Atlanta Braves v Los Angeles Dodgers

The Dodgers don’t have too many holes in their lineup. We might quibble over the actual value and production that Adrian Gonzalez and Carl Crawford might provide, but even without Matt Kemp in their lineup the Dodgers are able to put together a pretty nice batting order.

It came out this week that manager Don Mattingly could use Yasiel Puig as his everyday leadoff hitter, a move that…well it’s a move that just sort of makes sense. Which is weird, coming from Mattingly.

Considering all the Dodgers weapons, is putting Puig at the top of the order the best use of these toys. It’s the Dodgers and another First World Problem but it it worth a look.

Yasiel Puig spent a good chunk of last season in the Dodgers leadoff spot so this would not be a new challenge for him. As far as total starts, Puig hit second the most frequently, then leadoff, then cleanup. I find this quite interesting, as those are the three “most important” batting order spots, as dictated by The Book. And Yasiel Puig is no worse than the Dodgers third best hitter, so all these spots work for him.

Dodgers reporter Ken Gurnick suggests flipping Puig to first and dropping Carl Crawford to the second spot is largely dependent on base running. Crawford doesn’t get around quite like he used to while Puig runs like an unbroken thoroughbred, though your average Kentucky Derby entrant would likely have a better stolen base record.

Base running shouldn’t be the determining factor when laying out the batting order. Yes, Puig gets on base a whole lot more than Crawford. But the extra power in Puig’s bat makes me think he’s a better fit for the two slot. Especially if Crawford isn’t going to run much anymore, as that leaves Puig to just do his thing at the plate without distraction or concern.

If I’m Mattingly (and I think we can all agree I basically am), I follow Puig with Adrian Gonzalez and then Hanley Ramirez. I like Hanley’s bat better and flipping these two maintains the LRLR model that managers crave.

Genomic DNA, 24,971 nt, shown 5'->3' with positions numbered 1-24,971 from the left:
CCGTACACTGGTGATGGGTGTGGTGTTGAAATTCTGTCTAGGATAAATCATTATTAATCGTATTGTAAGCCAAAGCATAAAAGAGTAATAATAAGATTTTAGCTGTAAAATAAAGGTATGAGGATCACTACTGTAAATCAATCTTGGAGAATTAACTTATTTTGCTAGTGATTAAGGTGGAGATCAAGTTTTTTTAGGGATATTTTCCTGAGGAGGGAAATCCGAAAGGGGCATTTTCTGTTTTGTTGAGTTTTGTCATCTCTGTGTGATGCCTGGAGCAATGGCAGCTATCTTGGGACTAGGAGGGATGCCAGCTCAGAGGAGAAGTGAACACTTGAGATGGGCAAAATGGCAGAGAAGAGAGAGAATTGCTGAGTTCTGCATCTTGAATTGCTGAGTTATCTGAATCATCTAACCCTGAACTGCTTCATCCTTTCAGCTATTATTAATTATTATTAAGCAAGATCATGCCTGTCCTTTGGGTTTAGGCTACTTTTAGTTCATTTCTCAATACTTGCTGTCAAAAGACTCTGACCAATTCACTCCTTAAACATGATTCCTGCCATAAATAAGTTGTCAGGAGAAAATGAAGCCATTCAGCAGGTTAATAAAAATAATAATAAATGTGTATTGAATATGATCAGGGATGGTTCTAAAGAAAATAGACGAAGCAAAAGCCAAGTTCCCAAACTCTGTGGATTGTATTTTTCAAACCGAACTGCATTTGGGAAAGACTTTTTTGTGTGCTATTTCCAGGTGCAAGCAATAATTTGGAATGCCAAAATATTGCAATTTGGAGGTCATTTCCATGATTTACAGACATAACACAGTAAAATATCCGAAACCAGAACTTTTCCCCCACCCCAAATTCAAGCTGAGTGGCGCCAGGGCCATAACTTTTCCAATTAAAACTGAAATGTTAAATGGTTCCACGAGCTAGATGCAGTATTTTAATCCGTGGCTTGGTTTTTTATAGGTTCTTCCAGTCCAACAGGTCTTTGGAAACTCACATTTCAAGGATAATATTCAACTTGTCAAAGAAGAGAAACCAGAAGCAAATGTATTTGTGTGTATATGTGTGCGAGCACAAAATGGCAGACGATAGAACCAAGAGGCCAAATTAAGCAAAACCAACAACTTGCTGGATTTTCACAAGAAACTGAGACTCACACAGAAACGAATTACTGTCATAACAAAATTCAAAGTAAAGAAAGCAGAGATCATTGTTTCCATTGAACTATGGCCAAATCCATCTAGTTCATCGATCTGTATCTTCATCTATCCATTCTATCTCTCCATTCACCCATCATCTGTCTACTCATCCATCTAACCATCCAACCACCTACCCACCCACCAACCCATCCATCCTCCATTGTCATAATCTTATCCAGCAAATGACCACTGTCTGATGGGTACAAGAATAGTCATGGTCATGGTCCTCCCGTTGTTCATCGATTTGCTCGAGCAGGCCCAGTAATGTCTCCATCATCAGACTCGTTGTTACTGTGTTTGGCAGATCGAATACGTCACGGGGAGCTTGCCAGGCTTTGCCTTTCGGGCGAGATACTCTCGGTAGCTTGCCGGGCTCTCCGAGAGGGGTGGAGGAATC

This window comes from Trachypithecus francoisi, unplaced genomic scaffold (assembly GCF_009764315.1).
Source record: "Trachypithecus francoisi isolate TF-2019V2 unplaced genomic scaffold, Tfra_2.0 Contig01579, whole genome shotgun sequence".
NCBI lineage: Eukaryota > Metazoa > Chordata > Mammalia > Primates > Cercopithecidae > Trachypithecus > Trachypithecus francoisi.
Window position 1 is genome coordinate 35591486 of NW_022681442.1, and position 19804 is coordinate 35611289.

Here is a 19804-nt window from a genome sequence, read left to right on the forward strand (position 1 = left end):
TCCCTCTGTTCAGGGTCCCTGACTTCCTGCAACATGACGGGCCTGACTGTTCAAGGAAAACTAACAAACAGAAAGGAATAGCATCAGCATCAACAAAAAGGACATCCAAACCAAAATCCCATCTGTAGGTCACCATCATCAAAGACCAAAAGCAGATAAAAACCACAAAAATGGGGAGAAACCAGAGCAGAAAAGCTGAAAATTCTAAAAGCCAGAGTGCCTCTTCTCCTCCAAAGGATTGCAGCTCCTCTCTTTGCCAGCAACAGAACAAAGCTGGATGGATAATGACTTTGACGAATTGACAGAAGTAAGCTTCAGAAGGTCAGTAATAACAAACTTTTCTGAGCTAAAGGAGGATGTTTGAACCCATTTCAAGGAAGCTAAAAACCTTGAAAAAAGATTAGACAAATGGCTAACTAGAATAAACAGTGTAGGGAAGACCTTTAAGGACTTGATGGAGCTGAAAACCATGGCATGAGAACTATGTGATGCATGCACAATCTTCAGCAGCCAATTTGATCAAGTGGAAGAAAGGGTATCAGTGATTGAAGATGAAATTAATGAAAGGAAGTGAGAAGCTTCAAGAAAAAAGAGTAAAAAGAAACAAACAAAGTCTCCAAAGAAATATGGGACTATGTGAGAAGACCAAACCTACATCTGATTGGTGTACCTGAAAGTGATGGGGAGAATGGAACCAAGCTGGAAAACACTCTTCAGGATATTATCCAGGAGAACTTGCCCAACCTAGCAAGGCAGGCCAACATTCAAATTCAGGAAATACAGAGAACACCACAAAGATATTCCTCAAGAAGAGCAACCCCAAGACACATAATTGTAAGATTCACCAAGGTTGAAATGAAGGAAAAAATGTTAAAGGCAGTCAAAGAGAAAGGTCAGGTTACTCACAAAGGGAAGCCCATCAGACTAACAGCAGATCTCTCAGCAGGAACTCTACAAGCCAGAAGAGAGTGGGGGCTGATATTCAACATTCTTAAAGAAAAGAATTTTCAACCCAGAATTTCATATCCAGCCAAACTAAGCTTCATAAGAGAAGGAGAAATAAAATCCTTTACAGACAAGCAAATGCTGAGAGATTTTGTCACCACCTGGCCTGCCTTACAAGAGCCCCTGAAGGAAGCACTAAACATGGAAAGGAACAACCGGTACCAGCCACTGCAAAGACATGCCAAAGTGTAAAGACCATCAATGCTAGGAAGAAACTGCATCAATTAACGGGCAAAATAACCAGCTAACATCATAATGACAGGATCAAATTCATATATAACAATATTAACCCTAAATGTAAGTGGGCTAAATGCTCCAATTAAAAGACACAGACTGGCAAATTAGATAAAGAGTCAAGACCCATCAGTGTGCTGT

Andre Ethier in the five spot keeps our structure in tact, then Juan Uribe. Uribe probably won’t be as good in 2014 as he was yesterday but he always has enough pop in his bat to keep pitchers honest. After him, A.J. Ellis and his patience will be tested as Alex Guerrero or whoever LA uses as second base and the pitcher round out the lineup.

Many of the projection systems simply love the Dodgers talent, putting them on as many as 91 wins. The order in which Mattingly doesn’t really factor in too greatly in that calculus – just getting the talent in one place is the biggest issue. And when Matt Kemp returns, they have a whole ‘nother set of questions and adjustments to make. (Call me crazy, but sticking Carl Crawford in center field should take care of that problem all on its own in no time.)

Yasiel Puig in the leadoff spot is a fine idea. But his skills and the skills of the players around him might force LA’s bench boss to switch things up to better accommodate his squad. Not a bad problem to have, a hitter too powerful for the leadoff slot? The rich really know how to live.

Important read of the day

New York Yankees v Baltimore Orioles - Game One

While the Dodgers lineup largess is built on the back of a fat TV deal, your dude and mine Jonah Keri digs in deep on the Orioles/Nats deal mess and shows it isn’t always such a money factory.

It’s a very interesting look at just how much insider trading (so to speak) goes on in baseball. There is so, so, much money in this game but don’t think for a second any owner lets dollar one pass through their fingers without a fight.

And while we’re on the subject of shady TV deals, read this Astros County recap of the ‘stros current TV morass. It’s like the Dodgers TV deal except the opposite! Things are really look up in Houston!

The Dodgers really know how to live

In addition to all the lineup fun listed above, there are many other reasons to envy Dodgers fans. Like this fan-made Parks & Recreation crossover GIF!

Courtesy of @akatheConMan on twitter, this is the Lord’s work.

And then there is the legend of Zack Greinke, a man who makes more than $25 million a year as a professional baseball pitcher who also happens to scout high school pitchers in his spare time. Yes, the same Greinke who sat in on the Dodgers draft room because it interests him. That hardly seems fair.